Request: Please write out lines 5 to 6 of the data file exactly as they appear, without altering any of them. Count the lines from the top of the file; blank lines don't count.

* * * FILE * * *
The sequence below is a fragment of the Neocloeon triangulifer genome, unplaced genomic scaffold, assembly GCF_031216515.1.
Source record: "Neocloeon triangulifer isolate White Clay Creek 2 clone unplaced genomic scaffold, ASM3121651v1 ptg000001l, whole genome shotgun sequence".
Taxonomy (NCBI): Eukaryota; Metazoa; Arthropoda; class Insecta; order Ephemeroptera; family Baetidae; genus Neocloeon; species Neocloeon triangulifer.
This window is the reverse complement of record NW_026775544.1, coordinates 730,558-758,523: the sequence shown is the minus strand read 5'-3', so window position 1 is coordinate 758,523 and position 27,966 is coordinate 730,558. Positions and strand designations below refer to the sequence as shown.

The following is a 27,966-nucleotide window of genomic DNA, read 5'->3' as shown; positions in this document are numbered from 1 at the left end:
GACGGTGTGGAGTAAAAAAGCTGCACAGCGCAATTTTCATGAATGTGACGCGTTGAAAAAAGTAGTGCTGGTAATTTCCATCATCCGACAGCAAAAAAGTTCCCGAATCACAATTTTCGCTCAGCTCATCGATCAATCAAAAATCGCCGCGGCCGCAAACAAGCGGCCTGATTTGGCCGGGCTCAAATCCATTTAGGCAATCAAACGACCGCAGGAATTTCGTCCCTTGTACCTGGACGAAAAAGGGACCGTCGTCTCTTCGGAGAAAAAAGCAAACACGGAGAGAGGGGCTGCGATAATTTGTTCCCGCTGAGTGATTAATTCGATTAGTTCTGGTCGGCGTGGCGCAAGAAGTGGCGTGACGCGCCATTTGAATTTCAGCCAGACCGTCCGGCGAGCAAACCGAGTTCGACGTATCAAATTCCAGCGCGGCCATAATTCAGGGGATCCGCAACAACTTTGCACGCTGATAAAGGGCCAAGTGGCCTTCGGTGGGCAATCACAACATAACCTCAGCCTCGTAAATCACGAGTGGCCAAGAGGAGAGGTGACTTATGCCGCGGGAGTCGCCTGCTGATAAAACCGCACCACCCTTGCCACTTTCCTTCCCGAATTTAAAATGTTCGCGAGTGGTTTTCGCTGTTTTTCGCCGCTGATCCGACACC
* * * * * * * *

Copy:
The following is a 27,966-nucleotide window of genomic DNA, read 5'->3' as shown; positions in this document are numbered from 1 at the left end:
GACGGTGTGGAGTAAAAAAGCTGCACAGCGCAATTTTCATGAATGTGACGCGTTGAAAAAAGTAGTGCTGGTAATTTCCATCATCCGACAGCAAAAAAGTTCCCGAATCACAATTTTCGCTCAGCTCATCGATCAATCAAAAATCGCCGCGGCCGCAAACAAGCGGCCTGATTTGGCCGGGCTCAAATCCATTTAGGCAATCAAACGACCGCAGGAATTTCGTCCCTTGTACCTGGACGAAAAAGGGACCGTCGTCTCTTCGGAGAAAAAAGCAAACACGGAGAGAGGGGCTGCGATAATTTGTTCCCGCTGAGTGATTAATTCGATTAGTTCTGGTCGGCGTGGCGCAAGAAGTGGCGTGACGCGCCATTTGAATTTCAGCCAGACCGTCCGGCGAGCAAACCGAGTTCGACGTATCAAATTCCAGCGCGGCCATAATTCAGGGGATCCGCAACAACTTTGCACGCTGATAAAGGGCCAAGTGGCCTTCGGTGGGCAATCACAACATAACCTCAGCCTCGTAAATCACGAGTGGCCAAGAGGAGAGGTGACTTATGCCGCGGGAGTCGCCTGCTGATAAAACCGCACCACCCTTGCCACTTTCCTTCCCGAATTTAAAATGTTCGCGAGTGGTTTTCGCTGTTTTTCGCCGCTGATCCGACACC